Wedding Woes

This screams sorority house, doesn't it?

Dear Prudence,

I live with 20 people, mostly white, who wanted to have a house discussion on racism. We planned general discussion questions (“How do you identify? What does equality mean to you? What do you think racism is?”) The group that came to discuss was nearly all white, with a notable exception: a visitor (who was a person of color) had seen a flyer about the discussion and asked if she could come back to the house for the event and been told that she could. When the group was told about this invitation, they decided to send her away. The reason: “It was a discussion intended for the house only, and at least one member would feel less safe with a stranger present.” I just can’t understand this perspective. I know that allowing a person of color in wouldn’t be a panacea that would erase the fact that, as a white person, I’m always part of the group with the power to send people away, but I feel sick about this exclusion. Is it possible I’m overreacting? Can you think of something that makes it OK to be a group of white people talking about race and sending a person of color away in order to feel “safe”? A white visitor would also have been sent away, and I wouldn’t have been happy with that, but that doesn’t feel quite as gross.

—Group Chat

Re: This screams sorority house, doesn't it?

  • OliveOilsMomOliveOilsMom South Jersey member
    Ninth Anniversary 5000 Comments 500 Love Its 5 Answers

    Its sad they sent this "stranger" away when it was quite possible the group could have learned a lot from them.  Especially the one who felt less safe. 

    Which - how can one person in an entire group of people make you feel less safe?  Are you that racist that just the mere vision of a POC in the same room with you makes you feel unsafe?

    short+sassy
  • levioosalevioosa Southern California member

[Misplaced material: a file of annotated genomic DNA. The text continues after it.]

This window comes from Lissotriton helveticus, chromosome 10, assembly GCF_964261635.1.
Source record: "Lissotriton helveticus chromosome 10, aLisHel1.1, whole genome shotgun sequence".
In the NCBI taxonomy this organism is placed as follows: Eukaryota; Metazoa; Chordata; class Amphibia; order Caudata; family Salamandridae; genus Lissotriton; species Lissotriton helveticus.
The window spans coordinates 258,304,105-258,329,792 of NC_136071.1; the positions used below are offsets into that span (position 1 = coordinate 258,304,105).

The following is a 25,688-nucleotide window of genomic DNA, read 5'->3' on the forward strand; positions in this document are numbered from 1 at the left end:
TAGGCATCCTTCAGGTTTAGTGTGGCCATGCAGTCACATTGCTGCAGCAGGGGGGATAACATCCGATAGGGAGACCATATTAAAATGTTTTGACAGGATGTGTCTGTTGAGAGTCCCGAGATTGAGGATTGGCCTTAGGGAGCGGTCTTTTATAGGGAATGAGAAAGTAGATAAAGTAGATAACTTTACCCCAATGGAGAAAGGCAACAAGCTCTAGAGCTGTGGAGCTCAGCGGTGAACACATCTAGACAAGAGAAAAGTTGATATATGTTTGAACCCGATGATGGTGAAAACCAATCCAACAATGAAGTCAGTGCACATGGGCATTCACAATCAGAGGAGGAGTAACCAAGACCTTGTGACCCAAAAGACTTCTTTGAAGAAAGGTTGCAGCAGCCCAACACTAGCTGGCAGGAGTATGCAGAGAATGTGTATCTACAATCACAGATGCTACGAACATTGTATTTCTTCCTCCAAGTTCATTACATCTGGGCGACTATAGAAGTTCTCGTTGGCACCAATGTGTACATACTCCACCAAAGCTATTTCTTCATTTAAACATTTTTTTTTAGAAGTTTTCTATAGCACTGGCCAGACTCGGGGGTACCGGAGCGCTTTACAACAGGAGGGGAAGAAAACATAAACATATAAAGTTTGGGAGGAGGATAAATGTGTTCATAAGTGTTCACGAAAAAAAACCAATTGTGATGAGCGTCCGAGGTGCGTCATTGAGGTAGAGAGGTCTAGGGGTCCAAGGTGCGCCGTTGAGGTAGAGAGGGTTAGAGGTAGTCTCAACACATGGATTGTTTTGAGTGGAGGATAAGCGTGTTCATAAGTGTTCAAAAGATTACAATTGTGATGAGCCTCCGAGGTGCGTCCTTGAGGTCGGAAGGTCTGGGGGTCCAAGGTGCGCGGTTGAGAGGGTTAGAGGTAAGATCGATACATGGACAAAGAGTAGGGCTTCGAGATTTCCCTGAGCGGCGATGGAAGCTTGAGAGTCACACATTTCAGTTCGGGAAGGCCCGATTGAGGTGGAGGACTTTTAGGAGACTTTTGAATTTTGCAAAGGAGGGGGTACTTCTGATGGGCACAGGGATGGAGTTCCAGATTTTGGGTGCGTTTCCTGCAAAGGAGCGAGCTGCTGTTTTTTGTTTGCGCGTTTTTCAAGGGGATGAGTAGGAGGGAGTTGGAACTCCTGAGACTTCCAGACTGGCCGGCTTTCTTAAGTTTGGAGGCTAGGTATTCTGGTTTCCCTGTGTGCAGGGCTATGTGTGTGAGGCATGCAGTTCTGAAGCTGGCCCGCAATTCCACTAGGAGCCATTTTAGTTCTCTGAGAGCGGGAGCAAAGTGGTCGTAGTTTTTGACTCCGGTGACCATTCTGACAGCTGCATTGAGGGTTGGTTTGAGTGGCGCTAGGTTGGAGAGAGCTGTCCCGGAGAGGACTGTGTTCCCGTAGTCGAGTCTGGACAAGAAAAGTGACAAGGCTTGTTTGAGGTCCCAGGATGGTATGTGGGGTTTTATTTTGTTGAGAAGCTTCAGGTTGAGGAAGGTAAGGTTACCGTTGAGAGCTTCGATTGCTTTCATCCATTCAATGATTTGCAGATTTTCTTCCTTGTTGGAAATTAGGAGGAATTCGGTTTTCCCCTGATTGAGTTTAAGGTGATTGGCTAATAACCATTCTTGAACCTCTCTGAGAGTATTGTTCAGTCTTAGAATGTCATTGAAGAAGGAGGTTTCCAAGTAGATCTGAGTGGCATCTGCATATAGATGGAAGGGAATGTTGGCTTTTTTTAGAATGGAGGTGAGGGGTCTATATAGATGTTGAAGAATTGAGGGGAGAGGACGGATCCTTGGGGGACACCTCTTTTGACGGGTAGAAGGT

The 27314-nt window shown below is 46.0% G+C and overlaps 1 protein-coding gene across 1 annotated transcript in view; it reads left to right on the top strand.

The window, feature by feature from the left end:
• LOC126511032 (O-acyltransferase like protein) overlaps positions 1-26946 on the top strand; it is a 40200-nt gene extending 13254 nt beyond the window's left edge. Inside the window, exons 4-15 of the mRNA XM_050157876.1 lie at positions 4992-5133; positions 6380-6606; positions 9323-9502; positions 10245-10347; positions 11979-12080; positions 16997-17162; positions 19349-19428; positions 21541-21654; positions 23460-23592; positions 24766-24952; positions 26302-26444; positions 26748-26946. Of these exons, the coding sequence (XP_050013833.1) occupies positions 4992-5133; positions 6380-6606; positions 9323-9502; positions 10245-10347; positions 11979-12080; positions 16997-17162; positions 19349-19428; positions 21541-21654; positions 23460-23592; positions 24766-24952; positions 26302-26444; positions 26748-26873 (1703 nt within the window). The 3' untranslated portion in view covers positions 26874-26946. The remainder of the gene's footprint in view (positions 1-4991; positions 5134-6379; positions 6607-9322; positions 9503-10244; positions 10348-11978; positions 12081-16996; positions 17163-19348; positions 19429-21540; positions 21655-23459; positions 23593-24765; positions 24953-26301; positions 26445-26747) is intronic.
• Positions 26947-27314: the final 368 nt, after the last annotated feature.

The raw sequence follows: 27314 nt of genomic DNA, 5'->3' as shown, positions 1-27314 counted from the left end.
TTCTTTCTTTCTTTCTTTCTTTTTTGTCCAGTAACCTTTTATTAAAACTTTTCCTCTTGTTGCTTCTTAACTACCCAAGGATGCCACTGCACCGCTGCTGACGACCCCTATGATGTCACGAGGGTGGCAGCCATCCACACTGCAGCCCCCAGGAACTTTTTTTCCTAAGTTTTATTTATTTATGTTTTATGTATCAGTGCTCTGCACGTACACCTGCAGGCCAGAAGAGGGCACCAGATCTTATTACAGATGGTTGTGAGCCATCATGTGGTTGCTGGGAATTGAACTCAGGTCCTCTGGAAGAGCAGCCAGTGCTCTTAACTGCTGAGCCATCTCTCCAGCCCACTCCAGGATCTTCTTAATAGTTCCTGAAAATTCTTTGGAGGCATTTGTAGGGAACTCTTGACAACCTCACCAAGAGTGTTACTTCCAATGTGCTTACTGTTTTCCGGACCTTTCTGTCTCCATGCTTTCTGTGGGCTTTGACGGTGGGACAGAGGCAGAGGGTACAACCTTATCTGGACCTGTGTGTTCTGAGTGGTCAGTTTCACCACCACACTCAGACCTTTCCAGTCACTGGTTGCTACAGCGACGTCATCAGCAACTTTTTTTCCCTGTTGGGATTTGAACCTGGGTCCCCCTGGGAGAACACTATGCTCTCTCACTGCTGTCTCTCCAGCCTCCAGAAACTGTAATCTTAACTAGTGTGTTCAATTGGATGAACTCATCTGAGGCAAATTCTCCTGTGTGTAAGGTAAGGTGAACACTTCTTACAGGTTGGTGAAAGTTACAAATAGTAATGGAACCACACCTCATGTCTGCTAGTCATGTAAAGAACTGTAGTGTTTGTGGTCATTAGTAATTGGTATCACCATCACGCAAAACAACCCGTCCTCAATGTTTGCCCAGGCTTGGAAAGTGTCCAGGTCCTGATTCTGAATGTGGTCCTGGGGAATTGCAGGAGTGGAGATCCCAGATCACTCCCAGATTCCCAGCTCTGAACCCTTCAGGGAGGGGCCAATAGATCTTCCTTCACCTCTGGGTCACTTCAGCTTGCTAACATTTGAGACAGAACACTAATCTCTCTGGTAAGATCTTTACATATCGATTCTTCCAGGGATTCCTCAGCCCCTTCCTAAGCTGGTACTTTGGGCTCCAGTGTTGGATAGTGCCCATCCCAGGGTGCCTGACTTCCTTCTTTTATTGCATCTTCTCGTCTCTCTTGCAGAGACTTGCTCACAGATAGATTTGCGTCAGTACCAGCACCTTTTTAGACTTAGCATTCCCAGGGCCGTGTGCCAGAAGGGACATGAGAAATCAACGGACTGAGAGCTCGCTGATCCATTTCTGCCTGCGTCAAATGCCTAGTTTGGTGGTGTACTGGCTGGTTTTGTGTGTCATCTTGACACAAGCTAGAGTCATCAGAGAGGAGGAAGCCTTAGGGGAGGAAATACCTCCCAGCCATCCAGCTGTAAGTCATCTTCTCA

5000 Comments Sixth Anniversary 500 Love Its 5 Answers
    This reminds me of when my friends church did a discussion on race a few months ago. Particularly about the Black Lives Matter movement.  The congregation is mainly white, and they had a white cop come talk about it. I was like "are you fucking serious right now?" Talk about an echo chamber. If you want to have a discussion, both sides need to be involved. 


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    charlotte989875ei34cowgirl8238
  • monkeysip said:
    I couldn't help but look up Prudie's reply, and I like her question "Why create a flier for a private, roommates-only meeting?"

    Like... was this a house meeting or a public event?  If the former, I understand wanting it to just be roommates, although then they still need to think about how effective a house meeting will be if it only involves white people.  If the latter, then they're clearly only pushing the outsider out for race reasons.  Very weird.

    The story makes no sense.


    Exactly what I was wondering!!!!  Why were there flyers to begin with for a roommates-only meeting?  Super bizarre.  To play devil's advocate, let's say the flyers were "just for the roomies".  I mean, there are a lot of them.  But somehow one got "free" and landed in a non-roomie's hands.

    They're not having a "roomie" discussion about house rules for the fridge.  They're having a discussion about a hot-button issue in our society.  So, in that respect, isn't it more enlightening to have a larger variety of opinion?  Not seeing the issue.

    I know @mrsconn23's post headline was about it sounding like a sorority house.  It very well might be.  In that case, than I think it would be perfectly okay to say, "Oh!  I'm so sorry you accidentally got the flyer.  It is supposed to be just for sorority members."